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Volunteering is central to Kacee Vogt's busy life. She has helped clean up an elderly man's home and yard after a hurricane in Port Arthur, Tex; assisted in the construction of a church building in Juarez, Mexico, by mixing concrete and laying bricks; sifted through debris for salvageable items after a tornado in Cordell, Okla; worked at Frog Road Camp, a church camp near Tulsa, Okla, with children aged 8 to 18, where she was a small group leader; volunteered at the Christian Villa retirement center in Stillwater, Okla, where she visited and sang with members of the center; and presented poison prevention information to students in elementary schools in Oklahoma City. This is only a sampling of her many volunteer activities.
"Community service has always been a priority for Kacee. Her curriculum vitae is steeped with activities [aimed] at serving the needy and providing information that benefits the general public health," said Jane E. Wilson, PhD, assistant dean for student affairs at the University of Oklahoma College of Pharmacy, in her letter of nomination recommending Kacee for the Pharmacy Times/Wal-Mart RESPy award.
Asked which of her volunteer activities she enjoyed the most, Kacee said, "spending a week with my friends from a campus ministry serving the homeless in Houston. We took them food and clothing and worked with inner-city children during Vacation Bible School. We played games with them and kept them busy while school was closed. It is a different culture," she said. Kacee has made this trip on every spring break for 5 years.
At the same time, she has maintained a 4.0 grade point average at the University of Oklahoma College of Pharmacy, for which she received the college's most prestigious award, the Mosier Scholar Award, said Dr. Wilson. In addition, she was recently elected by her classmates to lead the school's Student Executive Council, where "she has worked quickly to put her mark on the position," added Dr. Wilson.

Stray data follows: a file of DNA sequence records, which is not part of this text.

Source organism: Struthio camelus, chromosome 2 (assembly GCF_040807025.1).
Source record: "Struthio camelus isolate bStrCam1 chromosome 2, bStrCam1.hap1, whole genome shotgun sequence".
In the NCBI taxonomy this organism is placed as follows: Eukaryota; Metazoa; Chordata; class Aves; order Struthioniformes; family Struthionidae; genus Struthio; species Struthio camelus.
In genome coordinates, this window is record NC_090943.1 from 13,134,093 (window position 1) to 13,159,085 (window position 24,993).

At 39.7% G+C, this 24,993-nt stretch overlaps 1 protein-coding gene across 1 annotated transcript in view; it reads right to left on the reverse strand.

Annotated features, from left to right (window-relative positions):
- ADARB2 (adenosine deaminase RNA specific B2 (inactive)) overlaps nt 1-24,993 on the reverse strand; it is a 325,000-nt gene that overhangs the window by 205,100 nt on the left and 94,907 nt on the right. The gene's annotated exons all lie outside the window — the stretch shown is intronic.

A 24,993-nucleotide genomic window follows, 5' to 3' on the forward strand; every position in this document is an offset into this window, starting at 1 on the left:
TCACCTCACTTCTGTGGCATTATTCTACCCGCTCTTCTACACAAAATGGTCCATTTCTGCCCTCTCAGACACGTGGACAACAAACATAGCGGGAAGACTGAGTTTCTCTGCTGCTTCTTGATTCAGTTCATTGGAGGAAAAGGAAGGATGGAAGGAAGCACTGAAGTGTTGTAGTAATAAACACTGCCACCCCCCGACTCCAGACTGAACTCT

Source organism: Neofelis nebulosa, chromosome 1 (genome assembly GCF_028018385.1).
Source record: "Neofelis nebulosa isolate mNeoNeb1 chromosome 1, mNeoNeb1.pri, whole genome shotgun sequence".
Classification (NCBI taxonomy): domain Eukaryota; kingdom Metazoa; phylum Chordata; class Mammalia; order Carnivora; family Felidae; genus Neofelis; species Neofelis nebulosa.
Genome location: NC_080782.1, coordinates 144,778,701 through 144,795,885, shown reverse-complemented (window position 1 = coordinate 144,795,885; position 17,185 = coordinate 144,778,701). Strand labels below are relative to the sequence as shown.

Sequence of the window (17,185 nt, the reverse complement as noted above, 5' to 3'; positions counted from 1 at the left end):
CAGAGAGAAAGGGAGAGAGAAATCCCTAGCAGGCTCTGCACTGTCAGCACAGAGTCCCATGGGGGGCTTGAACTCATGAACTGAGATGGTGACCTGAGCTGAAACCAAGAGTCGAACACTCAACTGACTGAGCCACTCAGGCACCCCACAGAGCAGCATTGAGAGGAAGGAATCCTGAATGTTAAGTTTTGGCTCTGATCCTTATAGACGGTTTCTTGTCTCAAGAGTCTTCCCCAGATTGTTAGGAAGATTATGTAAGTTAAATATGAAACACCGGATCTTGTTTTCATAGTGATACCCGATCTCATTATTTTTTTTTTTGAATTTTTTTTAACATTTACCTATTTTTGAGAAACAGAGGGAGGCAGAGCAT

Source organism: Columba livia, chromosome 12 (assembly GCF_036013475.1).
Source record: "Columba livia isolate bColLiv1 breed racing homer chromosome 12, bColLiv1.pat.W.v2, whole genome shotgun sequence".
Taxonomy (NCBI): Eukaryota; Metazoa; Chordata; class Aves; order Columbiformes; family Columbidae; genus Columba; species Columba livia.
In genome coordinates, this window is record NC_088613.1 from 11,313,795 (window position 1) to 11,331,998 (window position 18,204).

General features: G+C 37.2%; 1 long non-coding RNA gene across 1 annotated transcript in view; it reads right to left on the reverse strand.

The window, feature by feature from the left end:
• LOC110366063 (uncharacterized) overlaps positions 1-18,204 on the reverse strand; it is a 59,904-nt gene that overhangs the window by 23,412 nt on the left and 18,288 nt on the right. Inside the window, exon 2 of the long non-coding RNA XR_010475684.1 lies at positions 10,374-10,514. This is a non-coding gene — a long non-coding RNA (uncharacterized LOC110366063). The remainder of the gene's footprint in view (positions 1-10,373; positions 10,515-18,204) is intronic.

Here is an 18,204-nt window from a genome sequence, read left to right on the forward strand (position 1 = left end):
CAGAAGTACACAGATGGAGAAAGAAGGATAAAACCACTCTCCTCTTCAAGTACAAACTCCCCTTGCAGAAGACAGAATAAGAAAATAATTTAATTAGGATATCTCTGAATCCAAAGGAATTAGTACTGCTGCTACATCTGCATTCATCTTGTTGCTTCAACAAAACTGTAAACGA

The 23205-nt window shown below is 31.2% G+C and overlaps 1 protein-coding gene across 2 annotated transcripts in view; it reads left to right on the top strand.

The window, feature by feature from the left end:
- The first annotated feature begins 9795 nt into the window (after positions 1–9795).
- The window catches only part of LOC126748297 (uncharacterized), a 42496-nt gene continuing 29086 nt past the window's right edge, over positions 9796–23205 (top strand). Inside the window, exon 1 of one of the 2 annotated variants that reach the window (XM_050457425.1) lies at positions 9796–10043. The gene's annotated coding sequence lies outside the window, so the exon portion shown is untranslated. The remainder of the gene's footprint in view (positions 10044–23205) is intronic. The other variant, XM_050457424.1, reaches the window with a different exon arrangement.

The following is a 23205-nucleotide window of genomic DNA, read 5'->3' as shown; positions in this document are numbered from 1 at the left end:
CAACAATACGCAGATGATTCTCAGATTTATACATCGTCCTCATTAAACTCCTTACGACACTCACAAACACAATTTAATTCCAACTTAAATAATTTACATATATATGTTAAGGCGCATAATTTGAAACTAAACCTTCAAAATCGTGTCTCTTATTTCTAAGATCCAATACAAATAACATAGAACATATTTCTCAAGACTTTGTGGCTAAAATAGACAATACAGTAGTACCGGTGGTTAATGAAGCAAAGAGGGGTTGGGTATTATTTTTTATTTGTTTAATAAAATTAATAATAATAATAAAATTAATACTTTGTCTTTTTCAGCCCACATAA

Kacee, now 24, says that being president of the Executive Council, which oversees the student organization in the college, "has opened up many possibilities to me. It enables me to use my leadership skills. I am a liaison between students and the faculty. I can be a voice for the students." The council meets every other week and deals with problems that come up; Kacee will continue in this position until the end of the spring semester. "She is a delight to work with," said Dr. Wilson in an interview. "She is a good leader who is involved in our service projects. She is always there and is always available to her colleagues."
When asked about her future plans, Kacee said, "I think about it all the time, but I haven't figured it out yet. Every time I hear a speaker [discuss his or her work], I think it sounds great. I am keeping my options open. Pharmacy offers diversity and flexibility." A third-year student, she is strongly considering doing a residency in the clinical aspects of pharmacy or working in an independent community pharmacy because pharmacists there have "a better opportunity to have a relationship with patients."
Ms. Rosendahl is a freelance writer based in Fort Lee, NJ.
About the College
University of Oklahoma College of Pharmacy
Pharmacy is the oldest professional program at the University of Oklahoma, and the first 2 graduates received the pharmaceutical chemist diploma in 1896, according to the college's Web site. The College of Pharmacy moved to the Health Sciences Center in Oklahoma City in 1976 from the Norman campus. The center includes major hospitals, clinics, and research facilities, as well as the College of Allied Health, Dentistry, Public Health, Nursing, and Medicine and the Graduate College. The College of Pharmacy includes the Henry D. and Ida Mosier Pharmacy Building, a 75,000- square-foot facility, which is well-equipped for contemporary pharmacy education, graduate education, and research in the pharmaceutical sciences and continuing professional education.
In fall 2002, the college extended the professional program to the Schusterman Health Center in Tulsa. Students in both Oklahoma City and Tulsa complete the same curriculum using a number of educational technologies and distance education methods.
The college offers the doctor of pharmacy professional degree program as the sole entry-level degree. A combined PharmD/MS program is offered to students seeking a graduate degree in conjunction with the professional doctoral degree. The Department of Graduate Pharmaceutical Sciences also offers programs leading to both the master of science and the doctor of philosophy degrees. These programs are designed to prepare scientists, educators, and practitioners for careers in pharmaceutical education, research, industry, and related areas of specialized practice.